See also: Budge

EnglishEdit

Etymology 1Edit

Borrowed from Middle French bougier, from Old French bougier, from Vulgar Latin *bullicāre (to bubble; seethe; move; stir), from Latin bullīre (to boil; seethe; roil).

Alternative formsEdit

PronunciationEdit

  • (UK) IPA(key): /bʌdʒ/
    • (file)

VerbEdit

budge (third-person singular simple present budges, present participle budging, simple past and past participle budged)

  1. (intransitive) To move; to be shifted from a fixed position.
    I’ve been pushing this rock as hard as I can, but it won’t budge an inch.
  2. (transitive) To move; to shift from a fixed position.
    I’ve been pushing this rock as hard as I can, but I can’t budge it.
  3. To yield in one’s opinions or beliefs.
    The Minister for Finance refused to budge on the new economic rules.
    • 1933, Richard Curle, Corruption (page 75)
      If only I could get Ambrose to take me away somewhere! But he won't budge.
  4. (Minnesota, Wisconsin, Iowa, western Canada) To cut or butt (in line); to join the front or middle rather than the back of a queue.
    Hey, no budging! Don't budge in line!
  5. To try to improve the spot of a decision on a sports field.
    • (Can we add an example for this sense?)
SynonymsEdit
Derived termsEdit
Usage notesEdit

In senses 1-3, most often used in negative senses (won't budge; refused to budge, but not usually Sure, I'll budge or Will he budge?); but see budge up.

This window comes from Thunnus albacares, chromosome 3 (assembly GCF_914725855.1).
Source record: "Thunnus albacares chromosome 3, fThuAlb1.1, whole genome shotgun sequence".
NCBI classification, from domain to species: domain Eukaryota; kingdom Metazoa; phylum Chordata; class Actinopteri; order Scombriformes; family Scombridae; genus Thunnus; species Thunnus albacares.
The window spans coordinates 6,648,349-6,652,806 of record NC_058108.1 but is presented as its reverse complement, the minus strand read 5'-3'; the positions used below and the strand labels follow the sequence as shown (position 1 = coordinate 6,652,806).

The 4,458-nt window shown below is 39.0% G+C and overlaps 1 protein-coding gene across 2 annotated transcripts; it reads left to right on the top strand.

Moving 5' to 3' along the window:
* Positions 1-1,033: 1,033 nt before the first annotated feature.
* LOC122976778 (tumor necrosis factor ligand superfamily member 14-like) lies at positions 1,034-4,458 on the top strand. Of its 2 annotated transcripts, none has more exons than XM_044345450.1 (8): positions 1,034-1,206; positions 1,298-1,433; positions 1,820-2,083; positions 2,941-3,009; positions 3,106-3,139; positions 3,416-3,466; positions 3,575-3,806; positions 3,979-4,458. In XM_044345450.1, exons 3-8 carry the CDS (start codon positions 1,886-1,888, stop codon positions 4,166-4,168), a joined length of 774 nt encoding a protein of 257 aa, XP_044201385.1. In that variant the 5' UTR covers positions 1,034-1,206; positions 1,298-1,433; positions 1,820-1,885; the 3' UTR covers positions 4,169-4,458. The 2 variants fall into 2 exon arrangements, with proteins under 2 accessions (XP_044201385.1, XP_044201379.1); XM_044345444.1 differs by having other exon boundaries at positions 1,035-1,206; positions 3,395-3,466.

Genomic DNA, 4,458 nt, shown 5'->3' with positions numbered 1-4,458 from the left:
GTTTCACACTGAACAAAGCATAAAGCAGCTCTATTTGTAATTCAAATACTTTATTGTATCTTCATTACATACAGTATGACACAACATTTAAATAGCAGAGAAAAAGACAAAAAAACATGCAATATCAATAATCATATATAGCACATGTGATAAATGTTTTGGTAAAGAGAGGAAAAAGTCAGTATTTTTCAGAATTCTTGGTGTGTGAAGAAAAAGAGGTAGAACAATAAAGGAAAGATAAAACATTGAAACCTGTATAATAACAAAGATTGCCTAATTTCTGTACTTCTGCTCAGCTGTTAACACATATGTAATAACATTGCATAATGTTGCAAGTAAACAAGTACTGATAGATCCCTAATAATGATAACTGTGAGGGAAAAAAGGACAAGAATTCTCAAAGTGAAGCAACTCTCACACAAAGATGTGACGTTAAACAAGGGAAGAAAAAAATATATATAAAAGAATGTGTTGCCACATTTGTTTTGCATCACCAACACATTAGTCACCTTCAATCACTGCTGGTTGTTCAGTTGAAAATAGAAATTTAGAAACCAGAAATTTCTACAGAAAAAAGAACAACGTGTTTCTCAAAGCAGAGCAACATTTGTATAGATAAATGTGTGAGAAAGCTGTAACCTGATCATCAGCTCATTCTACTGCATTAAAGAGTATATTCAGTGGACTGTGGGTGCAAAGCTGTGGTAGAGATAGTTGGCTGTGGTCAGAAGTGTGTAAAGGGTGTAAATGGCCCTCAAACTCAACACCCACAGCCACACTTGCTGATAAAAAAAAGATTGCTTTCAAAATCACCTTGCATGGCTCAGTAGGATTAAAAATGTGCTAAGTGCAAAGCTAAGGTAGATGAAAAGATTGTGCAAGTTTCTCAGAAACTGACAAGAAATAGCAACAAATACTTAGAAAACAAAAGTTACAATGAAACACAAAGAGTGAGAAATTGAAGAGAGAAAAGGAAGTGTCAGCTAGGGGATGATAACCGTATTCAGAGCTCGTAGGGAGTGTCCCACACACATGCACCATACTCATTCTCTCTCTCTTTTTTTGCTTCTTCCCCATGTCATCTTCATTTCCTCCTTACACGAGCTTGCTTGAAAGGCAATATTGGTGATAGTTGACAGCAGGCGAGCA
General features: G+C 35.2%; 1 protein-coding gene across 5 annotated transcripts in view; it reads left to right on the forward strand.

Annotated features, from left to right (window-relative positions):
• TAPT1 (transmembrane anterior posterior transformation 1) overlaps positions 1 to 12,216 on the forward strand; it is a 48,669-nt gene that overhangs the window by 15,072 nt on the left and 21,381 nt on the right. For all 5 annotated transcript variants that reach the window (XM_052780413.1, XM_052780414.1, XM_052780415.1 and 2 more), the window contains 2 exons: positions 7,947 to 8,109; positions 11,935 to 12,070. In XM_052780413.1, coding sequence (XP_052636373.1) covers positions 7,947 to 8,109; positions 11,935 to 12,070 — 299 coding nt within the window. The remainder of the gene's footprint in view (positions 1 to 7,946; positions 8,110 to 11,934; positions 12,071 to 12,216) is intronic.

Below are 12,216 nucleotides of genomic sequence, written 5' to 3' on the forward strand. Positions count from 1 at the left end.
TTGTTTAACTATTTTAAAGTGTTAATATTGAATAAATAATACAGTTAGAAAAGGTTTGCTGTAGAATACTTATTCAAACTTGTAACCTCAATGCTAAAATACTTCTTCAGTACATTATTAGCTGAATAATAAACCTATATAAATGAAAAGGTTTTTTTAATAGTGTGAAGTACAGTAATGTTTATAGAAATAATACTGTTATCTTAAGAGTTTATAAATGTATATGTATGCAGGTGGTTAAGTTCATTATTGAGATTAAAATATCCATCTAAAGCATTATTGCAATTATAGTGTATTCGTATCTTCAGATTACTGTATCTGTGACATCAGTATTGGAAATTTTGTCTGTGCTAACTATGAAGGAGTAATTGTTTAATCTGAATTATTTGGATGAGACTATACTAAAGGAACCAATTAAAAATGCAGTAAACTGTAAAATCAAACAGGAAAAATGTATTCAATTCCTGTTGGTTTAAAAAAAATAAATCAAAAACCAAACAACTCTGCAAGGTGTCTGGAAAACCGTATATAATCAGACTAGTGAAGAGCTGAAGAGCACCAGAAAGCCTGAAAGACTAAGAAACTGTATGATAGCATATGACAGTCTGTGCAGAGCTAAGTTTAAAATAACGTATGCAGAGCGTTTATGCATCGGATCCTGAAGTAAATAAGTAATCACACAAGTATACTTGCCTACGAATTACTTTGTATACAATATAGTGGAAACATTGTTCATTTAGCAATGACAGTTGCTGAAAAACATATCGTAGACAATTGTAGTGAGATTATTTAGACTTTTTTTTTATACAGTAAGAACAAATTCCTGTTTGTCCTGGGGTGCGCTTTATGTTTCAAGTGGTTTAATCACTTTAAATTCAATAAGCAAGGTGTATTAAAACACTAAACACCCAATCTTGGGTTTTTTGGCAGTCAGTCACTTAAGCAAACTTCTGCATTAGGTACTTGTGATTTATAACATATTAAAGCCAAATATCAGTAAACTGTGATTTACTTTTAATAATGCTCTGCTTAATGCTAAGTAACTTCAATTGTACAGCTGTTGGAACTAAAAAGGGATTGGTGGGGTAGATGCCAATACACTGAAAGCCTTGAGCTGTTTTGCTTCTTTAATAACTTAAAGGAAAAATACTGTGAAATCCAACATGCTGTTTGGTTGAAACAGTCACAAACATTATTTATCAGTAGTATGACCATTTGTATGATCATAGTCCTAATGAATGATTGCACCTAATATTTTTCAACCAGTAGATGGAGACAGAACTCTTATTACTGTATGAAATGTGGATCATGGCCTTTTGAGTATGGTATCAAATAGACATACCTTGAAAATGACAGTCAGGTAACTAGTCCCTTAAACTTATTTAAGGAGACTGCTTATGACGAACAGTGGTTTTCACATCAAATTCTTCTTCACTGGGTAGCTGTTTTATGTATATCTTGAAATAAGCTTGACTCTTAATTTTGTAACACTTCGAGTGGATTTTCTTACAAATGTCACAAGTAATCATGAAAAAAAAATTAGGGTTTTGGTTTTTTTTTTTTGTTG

TranslationsEdit

Etymology 2Edit

From Middle English bouge, bougie, bugee, from Anglo-Norman bogé, from Anglo-Latin *bogea, bulgia, related to Latin bulga (a leathern bag or knapsack). Doublet of bulge.

NounEdit

budge (uncountable)

  1. A kind of fur prepared from lambskin dressed with the wool on, formerly used as an edging and ornament, especially on scholastic habits.
    • 1649, John Milton, Observations
      They are become so liberal, as to part freely with their own budge-gowns from off their backs.
    • 1787, An Historical and Chronological Deduction of the Origin of Commerce, page 282:
      One hundred pieces of green silk for the Knights; fourteen budge furs for surcoats; thirteen hoods of budge for clerks, and seventy furs of lamb for liveries in summer.

AdjectiveEdit

budge (not comparable)

  1. (obsolete) austere or stiff, like scholastics
    • 1634 October 9 (first performance), [John Milton], H[enry] Lawes, editor, A Maske Presented at Ludlow Castle, 1634: [] [Comus], London: Printed [by Augustine Matthews] for Hvmphrey Robinson, [], published 1637, OCLC 228715864; reprinted as Comus: [] (Dodd, Mead & Company’s Facsimile Reprints of Rare Books; Literature Series; no. I), New York, N.Y.: Dodd, Mead & Company, 1903, OCLC 1113942837:
      Those budge doctors of the stoic fur.
    • 1784, John Wesley, The Magazine of the Wesleyan Methodist Church - Volume 7, page 393:
      The solemn fop; significant and budge; A fool with judges, amongst fools a judge, He says but little and that little said, 'Owes all its weight, like loaded dice, to lead.
    • 1931, The Saturday Review of Politics, Literature, Science and Art, page 684:
      “ My boy looked at me very budge," i.e., solemn.
Derived termsEdit

Part or all of this entry has been imported from the 1913 edition of Webster’s Dictionary, which is now free of copyright and hence in the public domain. The imported definitions may be significantly out of date, and any more recent senses may be completely missing.
(See the entry for budge in
Webster’s Revised Unabridged Dictionary, G. & C. Merriam, 1913.)

ReferencesEdit

  • budge at OneLook Dictionary Search
  • budge in The Century Dictionary, New York, N.Y.: The Century Co., 1911.

AnagramsEdit